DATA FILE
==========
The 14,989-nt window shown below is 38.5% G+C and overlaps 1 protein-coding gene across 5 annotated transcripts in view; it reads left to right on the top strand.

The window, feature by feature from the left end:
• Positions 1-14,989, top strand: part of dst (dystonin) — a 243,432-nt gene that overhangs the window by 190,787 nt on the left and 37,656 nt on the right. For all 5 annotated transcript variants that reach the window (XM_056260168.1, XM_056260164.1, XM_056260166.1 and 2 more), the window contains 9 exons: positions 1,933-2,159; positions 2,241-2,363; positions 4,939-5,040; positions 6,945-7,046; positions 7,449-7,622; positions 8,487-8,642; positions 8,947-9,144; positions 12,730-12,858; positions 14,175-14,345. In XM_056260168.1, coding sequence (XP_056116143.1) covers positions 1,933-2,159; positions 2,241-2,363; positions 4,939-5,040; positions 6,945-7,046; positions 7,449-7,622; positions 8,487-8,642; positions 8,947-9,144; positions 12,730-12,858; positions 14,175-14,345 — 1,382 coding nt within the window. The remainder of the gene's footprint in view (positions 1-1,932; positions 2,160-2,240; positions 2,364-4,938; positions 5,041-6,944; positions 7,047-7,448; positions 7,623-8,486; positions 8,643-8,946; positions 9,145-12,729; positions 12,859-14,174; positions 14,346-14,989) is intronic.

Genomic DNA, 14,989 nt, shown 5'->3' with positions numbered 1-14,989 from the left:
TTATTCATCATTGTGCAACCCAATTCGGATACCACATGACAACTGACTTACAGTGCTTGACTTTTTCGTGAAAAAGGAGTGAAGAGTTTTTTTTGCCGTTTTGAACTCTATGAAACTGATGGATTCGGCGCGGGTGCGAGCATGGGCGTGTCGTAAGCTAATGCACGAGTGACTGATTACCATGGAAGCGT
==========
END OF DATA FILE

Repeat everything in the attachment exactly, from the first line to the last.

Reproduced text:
The 14,989-nt window shown below is 38.5% G+C and overlaps 1 protein-coding gene across 5 annotated transcripts in view; it reads left to right on the top strand.

The window, feature by feature from the left end:
• Positions 1-14,989, top strand: part of dst (dystonin) — a 243,432-nt gene that overhangs the window by 190,787 nt on the left and 37,656 nt on the right. For all 5 annotated transcript variants that reach the window (XM_056260168.1, XM_056260164.1, XM_056260166.1 and 2 more), the window contains 9 exons: positions 1,933-2,159; positions 2,241-2,363; positions 4,939-5,040; positions 6,945-7,046; positions 7,449-7,622; positions 8,487-8,642; positions 8,947-9,144; positions 12,730-12,858; positions 14,175-14,345. In XM_056260168.1, coding sequence (XP_056116143.1) covers positions 1,933-2,159; positions 2,241-2,363; positions 4,939-5,040; positions 6,945-7,046; positions 7,449-7,622; positions 8,487-8,642; positions 8,947-9,144; positions 12,730-12,858; positions 14,175-14,345 — 1,382 coding nt within the window. The remainder of the gene's footprint in view (positions 1-1,932; positions 2,160-2,240; positions 2,364-4,938; positions 5,041-6,944; positions 7,047-7,448; positions 7,623-8,486; positions 8,643-8,946; positions 9,145-12,729; positions 12,859-14,174; positions 14,346-14,989) is intronic.

Genomic DNA, 14,989 nt, shown 5'->3' with positions numbered 1-14,989 from the left:
TTATTCATCATTGTGCAACCCAATTCGGATACCACATGACAACTGACTTACAGTGCTTGACTTTTTCGTGAAAAAGGAGTGAAGAGTTTTTTTTGCCGTTTTGAACTCTATGAAACTGATGGATTCGGCGCGGGTGCGAGCATGGGCGTGTCGTAAGCTAATGCACGAGTGACTGATTACCATGGAAGCGT